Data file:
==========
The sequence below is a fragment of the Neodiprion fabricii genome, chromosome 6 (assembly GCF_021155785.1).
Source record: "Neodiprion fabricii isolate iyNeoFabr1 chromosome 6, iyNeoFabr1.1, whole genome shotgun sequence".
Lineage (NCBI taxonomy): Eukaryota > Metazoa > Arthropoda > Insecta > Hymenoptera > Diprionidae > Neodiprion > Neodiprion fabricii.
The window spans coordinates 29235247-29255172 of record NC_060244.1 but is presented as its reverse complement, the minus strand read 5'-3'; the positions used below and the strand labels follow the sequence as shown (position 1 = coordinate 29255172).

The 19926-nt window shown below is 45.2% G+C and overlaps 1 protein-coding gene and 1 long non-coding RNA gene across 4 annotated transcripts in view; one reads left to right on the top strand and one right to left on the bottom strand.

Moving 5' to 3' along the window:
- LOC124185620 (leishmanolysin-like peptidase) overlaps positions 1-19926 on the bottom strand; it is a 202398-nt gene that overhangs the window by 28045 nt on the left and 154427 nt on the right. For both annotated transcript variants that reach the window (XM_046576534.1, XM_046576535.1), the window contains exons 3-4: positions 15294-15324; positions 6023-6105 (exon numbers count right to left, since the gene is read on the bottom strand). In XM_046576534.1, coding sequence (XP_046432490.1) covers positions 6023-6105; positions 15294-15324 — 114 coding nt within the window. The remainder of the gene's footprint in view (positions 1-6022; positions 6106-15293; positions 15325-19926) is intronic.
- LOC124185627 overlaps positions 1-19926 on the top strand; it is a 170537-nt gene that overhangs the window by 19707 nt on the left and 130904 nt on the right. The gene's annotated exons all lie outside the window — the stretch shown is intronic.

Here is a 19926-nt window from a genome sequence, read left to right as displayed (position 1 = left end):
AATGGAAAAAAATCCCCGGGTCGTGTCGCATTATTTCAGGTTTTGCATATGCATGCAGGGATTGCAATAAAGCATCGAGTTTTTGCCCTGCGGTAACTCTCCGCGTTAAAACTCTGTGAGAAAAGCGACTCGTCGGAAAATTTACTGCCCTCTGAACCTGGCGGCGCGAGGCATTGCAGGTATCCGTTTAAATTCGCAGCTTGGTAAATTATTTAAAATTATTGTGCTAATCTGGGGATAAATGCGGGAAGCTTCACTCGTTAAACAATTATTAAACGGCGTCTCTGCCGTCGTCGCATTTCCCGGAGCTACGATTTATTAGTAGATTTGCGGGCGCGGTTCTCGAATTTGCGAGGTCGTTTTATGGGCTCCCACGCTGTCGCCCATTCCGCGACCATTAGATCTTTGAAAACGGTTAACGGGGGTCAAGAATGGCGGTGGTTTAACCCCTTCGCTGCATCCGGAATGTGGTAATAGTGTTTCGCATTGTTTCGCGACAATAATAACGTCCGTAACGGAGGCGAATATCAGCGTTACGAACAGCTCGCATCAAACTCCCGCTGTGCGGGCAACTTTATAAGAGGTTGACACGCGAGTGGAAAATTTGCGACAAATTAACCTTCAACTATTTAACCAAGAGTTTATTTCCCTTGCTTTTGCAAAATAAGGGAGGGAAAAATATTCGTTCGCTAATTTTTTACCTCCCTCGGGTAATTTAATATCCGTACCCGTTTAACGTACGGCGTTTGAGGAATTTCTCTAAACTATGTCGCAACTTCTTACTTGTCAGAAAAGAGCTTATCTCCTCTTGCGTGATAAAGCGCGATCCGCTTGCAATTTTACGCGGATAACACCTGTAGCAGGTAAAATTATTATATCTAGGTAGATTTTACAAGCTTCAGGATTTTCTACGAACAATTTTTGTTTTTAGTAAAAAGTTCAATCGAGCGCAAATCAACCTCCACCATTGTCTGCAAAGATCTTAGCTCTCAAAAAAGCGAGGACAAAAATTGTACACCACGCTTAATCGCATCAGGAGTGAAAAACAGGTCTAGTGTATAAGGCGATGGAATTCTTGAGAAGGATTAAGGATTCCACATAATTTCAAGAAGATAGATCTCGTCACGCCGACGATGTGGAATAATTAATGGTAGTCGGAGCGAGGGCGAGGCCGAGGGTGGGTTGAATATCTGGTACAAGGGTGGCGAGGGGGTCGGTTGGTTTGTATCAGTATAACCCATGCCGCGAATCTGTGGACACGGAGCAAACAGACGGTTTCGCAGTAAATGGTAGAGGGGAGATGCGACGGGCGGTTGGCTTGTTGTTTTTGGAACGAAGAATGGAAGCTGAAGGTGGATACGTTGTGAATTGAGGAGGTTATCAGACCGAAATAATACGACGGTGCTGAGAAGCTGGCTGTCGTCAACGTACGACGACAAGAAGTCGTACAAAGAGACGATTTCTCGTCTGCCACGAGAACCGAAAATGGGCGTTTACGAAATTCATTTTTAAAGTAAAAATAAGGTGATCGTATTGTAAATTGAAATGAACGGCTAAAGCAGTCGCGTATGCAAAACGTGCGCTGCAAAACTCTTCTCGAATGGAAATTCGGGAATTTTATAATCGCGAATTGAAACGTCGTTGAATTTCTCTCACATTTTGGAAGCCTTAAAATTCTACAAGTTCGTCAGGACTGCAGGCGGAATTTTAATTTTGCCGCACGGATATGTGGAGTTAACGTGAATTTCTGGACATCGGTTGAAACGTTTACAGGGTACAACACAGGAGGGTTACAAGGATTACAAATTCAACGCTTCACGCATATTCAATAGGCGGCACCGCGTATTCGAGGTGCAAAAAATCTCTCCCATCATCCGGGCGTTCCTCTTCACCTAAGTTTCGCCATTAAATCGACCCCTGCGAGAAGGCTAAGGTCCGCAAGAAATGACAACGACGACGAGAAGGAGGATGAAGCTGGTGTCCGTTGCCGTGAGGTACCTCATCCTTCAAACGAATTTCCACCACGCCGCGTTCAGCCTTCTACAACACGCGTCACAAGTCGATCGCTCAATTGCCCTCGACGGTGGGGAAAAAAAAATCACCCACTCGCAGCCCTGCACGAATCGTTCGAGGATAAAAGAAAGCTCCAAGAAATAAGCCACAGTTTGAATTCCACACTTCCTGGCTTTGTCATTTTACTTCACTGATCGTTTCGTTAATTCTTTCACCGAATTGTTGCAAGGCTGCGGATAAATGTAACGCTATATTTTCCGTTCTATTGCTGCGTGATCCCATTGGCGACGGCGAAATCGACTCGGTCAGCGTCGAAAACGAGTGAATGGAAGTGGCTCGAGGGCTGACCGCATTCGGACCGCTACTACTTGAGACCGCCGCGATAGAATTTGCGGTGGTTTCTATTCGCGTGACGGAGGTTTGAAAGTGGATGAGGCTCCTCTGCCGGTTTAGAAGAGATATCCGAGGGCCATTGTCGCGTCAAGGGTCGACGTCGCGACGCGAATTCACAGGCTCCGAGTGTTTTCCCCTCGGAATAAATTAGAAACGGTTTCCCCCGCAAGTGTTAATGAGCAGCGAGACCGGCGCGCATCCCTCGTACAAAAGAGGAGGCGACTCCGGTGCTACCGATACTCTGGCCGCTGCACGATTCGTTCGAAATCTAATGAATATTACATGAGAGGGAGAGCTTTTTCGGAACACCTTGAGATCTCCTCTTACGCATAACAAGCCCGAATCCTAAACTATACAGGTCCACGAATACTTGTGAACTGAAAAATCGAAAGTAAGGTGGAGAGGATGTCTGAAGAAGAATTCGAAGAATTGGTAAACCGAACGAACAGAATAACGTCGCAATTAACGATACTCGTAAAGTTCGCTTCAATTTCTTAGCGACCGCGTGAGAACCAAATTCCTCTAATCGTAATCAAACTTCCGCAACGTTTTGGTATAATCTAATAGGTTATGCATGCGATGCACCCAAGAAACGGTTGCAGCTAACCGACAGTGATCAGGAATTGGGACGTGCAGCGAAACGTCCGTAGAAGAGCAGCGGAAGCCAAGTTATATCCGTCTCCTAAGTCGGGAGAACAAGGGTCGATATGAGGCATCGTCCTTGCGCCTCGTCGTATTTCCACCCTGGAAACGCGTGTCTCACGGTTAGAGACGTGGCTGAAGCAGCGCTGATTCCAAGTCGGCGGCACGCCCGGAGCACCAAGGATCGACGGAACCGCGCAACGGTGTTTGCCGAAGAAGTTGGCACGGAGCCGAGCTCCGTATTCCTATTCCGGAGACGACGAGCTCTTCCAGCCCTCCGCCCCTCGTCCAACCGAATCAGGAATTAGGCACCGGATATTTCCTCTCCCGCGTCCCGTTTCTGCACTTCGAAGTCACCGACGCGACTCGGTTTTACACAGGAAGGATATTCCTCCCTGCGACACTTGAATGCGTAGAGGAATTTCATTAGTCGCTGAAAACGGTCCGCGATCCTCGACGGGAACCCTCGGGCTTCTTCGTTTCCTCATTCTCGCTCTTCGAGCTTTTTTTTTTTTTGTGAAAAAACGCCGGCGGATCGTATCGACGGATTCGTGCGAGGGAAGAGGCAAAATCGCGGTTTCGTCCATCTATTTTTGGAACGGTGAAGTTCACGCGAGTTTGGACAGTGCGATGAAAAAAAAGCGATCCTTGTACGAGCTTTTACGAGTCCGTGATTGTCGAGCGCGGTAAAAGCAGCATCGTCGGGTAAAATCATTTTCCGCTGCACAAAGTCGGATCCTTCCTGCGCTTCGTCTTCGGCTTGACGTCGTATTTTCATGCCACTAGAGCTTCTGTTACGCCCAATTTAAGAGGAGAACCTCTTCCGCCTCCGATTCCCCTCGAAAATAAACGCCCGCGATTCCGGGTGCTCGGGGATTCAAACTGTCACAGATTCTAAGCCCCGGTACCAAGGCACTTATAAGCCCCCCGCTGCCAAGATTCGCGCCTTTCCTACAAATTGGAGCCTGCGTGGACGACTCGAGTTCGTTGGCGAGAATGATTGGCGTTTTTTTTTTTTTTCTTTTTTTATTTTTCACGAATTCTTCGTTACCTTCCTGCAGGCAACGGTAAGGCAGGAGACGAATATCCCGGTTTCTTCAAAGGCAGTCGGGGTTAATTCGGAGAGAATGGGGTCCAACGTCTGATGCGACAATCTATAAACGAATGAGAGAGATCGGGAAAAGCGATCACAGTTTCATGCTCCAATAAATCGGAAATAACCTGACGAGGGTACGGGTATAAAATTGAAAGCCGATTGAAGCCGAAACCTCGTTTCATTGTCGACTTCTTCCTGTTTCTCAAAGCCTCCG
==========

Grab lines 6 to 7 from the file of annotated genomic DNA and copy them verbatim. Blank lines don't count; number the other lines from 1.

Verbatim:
Moving 5' to 3' along the window:
- LOC124185620 (leishmanolysin-like peptidase) overlaps positions 1-19926 on the bottom strand; it is a 202398-nt gene that overhangs the window by 28045 nt on the left and 154427 nt on the right. For both annotated transcript variants that reach the window (XM_046576534.1, XM_046576535.1), the window contains exons 3-4: positions 15294-15324; positions 6023-6105 (exon numbers count right to left, since the gene is read on the bottom strand). In XM_046576534.1, coding sequence (XP_046432490.1) covers positions 6023-6105; positions 15294-15324 — 114 coding nt within the window. The remainder of the gene's footprint in view (positions 1-6022; positions 6106-15293; positions 15325-19926) is intronic.